The next two bits will draw gasps of disbelief. That’s okay.

Next, I shave. Do I dip an oak-handled lathering brush into a mason jar of bespoke artisanal shaving cream? Do I slather on the Primal Kitchen avocado oil? Does it involve coconut? Pastured egg white meringue, perhaps?

Nope (although I do use the avocado oil for something which I’ll get to later). I use good ol’ Gillette Foamy, the same stuff I’ve used since I was 14 years old. Old habits die hard, and there’s nothing wrong with that. Don’t obsess over everything. Nothing—and no one—in this life is pristine.

Then I apply a little Bleu de Chanel deodorant under my arms. It provides enough fragrance that I never have to use cologne. I’ve also used Primal Pit Paste and Schmidt’s. Both work well and have great ingredients—and I have them both in my medicine cabinet—but i’m just so used to the Chanel. Once, when I was camping, forgot my deodorant, and really needed it, I mixed equal parts coconut oil and baking soda. Worked great, albeit messily.

And finally, a couple times a week I’ll spray myself all over with the Mother Dirt Mist and Live Probiotic Body Spray, which colonizes your body with the same ammonia-consuming bacteria abundant in soil and fresh water. Ammonia is the smelly byproduct of skin bacteria. It’s what makes us stink. Back when the product was just coming out, a NY Times writer tried it for a few weeks, foregoing soap, shampoo, and deodorant entirely. Her skin improved. Since she was no longer washing away natural oils, she was more moisturized than before. She had a smell, but not a bad one. Just a “natural” one.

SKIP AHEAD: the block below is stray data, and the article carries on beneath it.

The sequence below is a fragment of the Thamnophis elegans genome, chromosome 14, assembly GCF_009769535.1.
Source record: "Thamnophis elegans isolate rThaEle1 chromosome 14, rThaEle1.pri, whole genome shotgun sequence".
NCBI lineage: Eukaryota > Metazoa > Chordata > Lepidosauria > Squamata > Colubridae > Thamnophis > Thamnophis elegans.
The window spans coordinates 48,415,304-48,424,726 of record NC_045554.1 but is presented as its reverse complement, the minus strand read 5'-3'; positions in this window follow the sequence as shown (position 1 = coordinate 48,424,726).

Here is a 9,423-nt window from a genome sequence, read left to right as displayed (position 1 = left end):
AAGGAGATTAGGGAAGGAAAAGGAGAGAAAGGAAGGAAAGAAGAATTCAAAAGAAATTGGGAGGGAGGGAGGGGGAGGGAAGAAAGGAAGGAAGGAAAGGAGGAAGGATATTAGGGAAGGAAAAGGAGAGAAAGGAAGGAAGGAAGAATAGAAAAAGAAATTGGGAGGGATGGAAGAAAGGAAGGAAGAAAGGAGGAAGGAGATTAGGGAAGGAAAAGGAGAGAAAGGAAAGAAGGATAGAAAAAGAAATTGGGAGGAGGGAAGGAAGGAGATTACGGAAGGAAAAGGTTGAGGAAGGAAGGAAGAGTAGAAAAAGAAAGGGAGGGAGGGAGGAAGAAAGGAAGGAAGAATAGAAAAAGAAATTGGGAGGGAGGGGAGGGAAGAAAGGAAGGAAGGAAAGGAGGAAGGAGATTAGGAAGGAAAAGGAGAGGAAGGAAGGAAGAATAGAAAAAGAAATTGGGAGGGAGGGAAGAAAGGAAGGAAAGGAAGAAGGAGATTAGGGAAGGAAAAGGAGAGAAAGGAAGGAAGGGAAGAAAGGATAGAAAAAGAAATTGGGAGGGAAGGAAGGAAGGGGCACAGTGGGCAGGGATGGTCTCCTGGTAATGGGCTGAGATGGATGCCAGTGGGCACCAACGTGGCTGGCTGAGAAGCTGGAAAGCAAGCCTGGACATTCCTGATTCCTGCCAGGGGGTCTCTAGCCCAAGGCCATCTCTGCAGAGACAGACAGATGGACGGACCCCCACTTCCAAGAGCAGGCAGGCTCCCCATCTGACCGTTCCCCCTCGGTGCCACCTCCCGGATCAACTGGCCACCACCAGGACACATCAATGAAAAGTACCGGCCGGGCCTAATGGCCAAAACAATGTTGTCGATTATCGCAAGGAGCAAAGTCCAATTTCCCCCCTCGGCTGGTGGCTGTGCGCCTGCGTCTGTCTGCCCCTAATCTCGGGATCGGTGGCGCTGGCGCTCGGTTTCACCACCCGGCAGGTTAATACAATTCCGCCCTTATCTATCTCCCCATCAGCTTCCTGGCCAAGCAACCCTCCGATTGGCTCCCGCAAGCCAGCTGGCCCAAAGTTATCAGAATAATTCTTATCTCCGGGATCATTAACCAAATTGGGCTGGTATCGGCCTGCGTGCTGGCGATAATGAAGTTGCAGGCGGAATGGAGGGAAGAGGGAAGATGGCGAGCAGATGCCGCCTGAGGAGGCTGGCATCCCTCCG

Another benefit of using this spray is that the bacteria convert ammonia into nitric oxide, which our body uses for endothelial health and general vascular function. More nitric oxide, better blood flow. I’ve noticed a definite effect.

To style my hair, I don’t really do a whole lot. I find that the constant exposure to salt water really helps my hair stay manageable sans product (beach hair is best hair). If anything, I might tousle it with a little avocado oil and towel dry it. Once every few days I’ll use a tea tree oil gel.